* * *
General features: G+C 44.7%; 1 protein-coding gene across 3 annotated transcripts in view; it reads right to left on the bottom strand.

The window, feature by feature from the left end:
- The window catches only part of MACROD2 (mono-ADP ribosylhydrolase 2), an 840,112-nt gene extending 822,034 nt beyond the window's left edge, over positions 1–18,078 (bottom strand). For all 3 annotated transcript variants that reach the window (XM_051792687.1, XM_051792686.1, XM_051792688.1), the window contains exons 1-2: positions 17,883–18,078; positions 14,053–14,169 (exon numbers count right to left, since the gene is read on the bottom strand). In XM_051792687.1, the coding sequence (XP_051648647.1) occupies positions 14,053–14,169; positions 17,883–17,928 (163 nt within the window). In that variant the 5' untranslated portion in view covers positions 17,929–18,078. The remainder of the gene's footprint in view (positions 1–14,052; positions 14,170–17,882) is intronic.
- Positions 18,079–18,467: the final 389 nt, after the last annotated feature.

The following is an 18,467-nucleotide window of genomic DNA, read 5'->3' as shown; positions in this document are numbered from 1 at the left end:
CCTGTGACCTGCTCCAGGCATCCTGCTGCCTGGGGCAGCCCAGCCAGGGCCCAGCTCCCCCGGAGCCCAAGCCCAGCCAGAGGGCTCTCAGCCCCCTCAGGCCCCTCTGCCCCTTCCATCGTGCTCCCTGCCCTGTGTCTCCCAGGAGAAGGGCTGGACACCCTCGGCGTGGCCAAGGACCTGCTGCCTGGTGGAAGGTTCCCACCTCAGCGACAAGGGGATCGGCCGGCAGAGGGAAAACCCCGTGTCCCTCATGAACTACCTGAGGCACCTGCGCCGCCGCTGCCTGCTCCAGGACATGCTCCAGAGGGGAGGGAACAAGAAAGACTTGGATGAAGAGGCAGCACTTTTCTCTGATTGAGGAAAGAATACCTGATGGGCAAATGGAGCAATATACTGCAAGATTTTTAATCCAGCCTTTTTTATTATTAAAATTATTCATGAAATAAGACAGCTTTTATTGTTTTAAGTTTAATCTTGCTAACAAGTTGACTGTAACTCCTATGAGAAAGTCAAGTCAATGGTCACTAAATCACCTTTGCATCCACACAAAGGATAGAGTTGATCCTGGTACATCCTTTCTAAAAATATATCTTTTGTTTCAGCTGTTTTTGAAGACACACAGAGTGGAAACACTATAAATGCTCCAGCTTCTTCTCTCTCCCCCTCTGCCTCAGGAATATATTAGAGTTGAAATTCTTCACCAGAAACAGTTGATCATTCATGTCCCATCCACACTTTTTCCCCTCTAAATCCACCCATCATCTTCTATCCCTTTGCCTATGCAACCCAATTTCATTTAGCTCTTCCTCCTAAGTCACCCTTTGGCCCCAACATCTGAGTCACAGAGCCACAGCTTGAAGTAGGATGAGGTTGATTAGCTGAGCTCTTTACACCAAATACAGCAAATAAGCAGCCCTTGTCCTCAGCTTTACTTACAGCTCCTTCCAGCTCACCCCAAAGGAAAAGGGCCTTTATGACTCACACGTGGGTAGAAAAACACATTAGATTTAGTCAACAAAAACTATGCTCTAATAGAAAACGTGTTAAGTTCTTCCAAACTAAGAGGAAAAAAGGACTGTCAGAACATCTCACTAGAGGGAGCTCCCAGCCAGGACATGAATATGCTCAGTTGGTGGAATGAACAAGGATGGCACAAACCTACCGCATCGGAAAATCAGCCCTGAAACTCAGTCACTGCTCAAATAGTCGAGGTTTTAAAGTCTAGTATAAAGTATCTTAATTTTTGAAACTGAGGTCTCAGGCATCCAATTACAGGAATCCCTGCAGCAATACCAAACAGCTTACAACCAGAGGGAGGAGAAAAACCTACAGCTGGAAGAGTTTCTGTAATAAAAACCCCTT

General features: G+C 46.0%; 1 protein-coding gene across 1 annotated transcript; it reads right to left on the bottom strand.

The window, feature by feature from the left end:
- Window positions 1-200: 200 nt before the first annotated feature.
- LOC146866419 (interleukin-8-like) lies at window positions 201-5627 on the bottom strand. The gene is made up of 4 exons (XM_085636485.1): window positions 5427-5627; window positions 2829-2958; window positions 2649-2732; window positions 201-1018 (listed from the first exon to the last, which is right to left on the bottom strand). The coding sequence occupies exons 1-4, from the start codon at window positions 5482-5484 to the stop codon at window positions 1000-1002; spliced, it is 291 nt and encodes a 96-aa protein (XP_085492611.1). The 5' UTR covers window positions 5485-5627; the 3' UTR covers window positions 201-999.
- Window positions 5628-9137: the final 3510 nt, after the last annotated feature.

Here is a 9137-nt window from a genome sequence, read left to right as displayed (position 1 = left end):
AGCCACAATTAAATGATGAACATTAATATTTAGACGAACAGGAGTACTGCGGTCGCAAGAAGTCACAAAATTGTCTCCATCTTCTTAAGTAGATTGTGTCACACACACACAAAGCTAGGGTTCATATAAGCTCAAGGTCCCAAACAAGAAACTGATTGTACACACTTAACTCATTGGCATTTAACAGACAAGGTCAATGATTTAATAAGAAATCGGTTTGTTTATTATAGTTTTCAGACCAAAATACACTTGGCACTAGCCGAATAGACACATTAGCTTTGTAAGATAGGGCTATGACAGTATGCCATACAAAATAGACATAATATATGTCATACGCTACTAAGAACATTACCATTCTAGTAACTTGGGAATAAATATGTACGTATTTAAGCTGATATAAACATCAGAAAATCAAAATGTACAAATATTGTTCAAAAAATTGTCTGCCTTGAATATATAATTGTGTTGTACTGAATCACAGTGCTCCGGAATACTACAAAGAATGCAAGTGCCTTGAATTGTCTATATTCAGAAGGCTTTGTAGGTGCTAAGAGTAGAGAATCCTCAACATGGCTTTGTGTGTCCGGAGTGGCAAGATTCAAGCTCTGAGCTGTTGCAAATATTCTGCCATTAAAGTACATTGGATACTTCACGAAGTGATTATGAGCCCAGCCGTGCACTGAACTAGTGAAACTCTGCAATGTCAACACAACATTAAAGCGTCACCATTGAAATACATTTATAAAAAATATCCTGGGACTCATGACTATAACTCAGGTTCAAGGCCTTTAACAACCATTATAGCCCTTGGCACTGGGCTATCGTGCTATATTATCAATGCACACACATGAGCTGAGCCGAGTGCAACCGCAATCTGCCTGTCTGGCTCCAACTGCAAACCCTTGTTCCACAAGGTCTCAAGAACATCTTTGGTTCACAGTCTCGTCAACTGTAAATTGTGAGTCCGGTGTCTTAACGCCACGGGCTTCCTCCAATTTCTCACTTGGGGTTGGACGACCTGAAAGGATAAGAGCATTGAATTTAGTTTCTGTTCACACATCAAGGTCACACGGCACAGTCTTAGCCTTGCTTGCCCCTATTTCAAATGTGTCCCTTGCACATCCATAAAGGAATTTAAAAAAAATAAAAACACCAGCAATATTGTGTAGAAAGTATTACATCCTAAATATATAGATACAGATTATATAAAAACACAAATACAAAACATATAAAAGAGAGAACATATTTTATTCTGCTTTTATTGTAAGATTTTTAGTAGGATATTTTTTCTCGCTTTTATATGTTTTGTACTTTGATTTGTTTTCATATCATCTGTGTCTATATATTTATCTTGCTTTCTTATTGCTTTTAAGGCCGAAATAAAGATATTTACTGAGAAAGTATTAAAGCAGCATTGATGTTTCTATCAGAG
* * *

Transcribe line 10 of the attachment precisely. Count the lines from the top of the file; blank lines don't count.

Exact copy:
- LOC146866419 (interleukin-8-like) lies at window positions 201-5627 on the bottom strand. The gene is made up of 4 exons (XM_085636485.1): window positions 5427-5627; window positions 2829-2958; window positions 2649-2732; window positions 201-1018 (listed from the first exon to the last, which is right to left on the bottom strand). The coding sequence occupies exons 1-4, from the start codon at window positions 5482-5484 to the stop codon at window positions 1000-1002; spliced, it is 291 nt and encodes a 96-aa protein (XP_085492611.1). The 5' UTR covers window positions 5485-5627; the 3' UTR covers window positions 201-999.